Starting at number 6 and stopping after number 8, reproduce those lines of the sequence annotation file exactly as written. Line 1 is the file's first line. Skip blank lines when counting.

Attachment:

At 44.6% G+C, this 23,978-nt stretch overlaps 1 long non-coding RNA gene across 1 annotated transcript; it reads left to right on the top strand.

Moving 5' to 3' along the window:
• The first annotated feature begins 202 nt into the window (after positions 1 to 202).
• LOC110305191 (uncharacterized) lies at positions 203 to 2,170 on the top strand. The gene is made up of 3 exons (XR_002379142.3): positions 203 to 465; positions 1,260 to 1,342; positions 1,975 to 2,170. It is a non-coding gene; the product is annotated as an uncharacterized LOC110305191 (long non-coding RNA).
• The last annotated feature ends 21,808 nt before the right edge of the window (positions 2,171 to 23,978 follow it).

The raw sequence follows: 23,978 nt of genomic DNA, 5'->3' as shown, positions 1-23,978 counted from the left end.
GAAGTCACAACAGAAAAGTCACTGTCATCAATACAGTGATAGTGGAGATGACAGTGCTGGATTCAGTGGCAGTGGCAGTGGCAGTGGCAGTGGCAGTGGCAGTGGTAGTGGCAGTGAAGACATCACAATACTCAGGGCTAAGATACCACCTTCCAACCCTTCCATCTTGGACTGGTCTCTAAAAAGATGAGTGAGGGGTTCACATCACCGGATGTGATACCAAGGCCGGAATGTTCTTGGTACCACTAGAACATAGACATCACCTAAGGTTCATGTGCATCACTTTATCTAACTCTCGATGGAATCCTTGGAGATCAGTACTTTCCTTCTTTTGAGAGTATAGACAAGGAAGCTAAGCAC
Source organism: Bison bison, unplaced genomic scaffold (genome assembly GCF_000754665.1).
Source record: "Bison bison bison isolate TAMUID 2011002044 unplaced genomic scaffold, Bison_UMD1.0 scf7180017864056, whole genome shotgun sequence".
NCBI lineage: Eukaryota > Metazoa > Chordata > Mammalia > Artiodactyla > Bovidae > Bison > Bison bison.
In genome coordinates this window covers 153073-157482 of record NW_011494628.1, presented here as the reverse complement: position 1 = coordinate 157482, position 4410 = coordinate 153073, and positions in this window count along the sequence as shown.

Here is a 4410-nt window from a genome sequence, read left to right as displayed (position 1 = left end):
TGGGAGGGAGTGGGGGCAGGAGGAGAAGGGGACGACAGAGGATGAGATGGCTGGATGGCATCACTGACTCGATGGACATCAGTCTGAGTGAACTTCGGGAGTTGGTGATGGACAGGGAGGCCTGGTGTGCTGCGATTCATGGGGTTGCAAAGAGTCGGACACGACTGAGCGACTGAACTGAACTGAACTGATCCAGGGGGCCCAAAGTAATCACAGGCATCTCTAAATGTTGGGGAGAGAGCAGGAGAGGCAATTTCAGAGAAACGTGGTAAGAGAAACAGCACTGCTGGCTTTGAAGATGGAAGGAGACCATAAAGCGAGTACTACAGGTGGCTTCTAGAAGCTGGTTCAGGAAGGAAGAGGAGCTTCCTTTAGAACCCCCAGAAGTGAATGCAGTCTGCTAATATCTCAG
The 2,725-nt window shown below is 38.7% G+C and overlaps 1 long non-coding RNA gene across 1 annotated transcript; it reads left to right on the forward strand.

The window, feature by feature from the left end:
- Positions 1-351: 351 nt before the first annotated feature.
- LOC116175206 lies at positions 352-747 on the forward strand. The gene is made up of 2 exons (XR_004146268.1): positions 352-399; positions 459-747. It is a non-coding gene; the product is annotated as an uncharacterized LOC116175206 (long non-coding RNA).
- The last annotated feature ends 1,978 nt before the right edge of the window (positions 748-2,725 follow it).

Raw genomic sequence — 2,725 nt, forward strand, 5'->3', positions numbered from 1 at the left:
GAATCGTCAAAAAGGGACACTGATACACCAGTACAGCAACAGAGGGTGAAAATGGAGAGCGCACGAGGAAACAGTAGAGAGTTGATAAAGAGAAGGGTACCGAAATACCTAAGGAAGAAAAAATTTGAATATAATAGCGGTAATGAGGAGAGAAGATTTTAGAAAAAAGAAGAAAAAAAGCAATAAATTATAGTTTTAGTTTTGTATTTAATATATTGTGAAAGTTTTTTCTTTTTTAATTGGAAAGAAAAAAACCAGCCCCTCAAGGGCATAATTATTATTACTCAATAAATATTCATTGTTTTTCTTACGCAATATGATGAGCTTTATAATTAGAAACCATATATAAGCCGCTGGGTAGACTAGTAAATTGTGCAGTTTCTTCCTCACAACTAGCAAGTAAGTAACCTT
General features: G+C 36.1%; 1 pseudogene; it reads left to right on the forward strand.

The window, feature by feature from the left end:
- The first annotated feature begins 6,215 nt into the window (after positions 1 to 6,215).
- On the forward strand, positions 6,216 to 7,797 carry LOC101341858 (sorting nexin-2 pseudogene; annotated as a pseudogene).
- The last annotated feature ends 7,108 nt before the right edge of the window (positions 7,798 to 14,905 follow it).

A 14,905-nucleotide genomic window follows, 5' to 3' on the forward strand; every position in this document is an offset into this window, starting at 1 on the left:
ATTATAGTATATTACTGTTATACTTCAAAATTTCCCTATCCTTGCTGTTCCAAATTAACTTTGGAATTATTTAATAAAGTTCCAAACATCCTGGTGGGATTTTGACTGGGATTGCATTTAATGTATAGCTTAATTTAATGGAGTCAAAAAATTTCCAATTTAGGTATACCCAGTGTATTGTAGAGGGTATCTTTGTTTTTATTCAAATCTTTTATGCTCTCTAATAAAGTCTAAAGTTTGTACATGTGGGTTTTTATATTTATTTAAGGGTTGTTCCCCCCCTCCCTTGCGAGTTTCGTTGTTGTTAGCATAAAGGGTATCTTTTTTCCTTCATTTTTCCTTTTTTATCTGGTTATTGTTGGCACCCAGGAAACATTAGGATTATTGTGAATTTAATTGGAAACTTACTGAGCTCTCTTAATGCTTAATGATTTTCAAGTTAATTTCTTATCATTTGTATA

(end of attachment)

The raw sequence follows: 23,978 nt of genomic DNA, 5'->3' as shown, positions 1-23,978 counted from the left end.
GAAGTCACAACAGAAAAGTCACTGTCATCAATACAGTGATAGTGGAGATGACAGTGCTGGATTCAGTGGCAGTGGCAGTGGCAGTGGCAGTGGCAGTGGCAGTGGTAGTGGCAGTGAAGACATCACAATACTCAGGGCTAAGATACCACCTTCCAACCCTTCCATCTTGGACTGGTCTCTAAAAAGATGAGTGAGGGGTTCACATCACCGGATGTGATACCAAGGCCGGAATGTTCTTGGTACCACTAGAACATAGACATCACCTAAGGTTCATGTGCATCACTTTATCTAACTCTCGATGGAATCCTTGGAGATCAGTACTTTCCTTCTTTTGAGAGTATAGACAAGGAAGCTAAGCAC
Source organism: Bison bison, unplaced genomic scaffold (genome assembly GCF_000754665.1).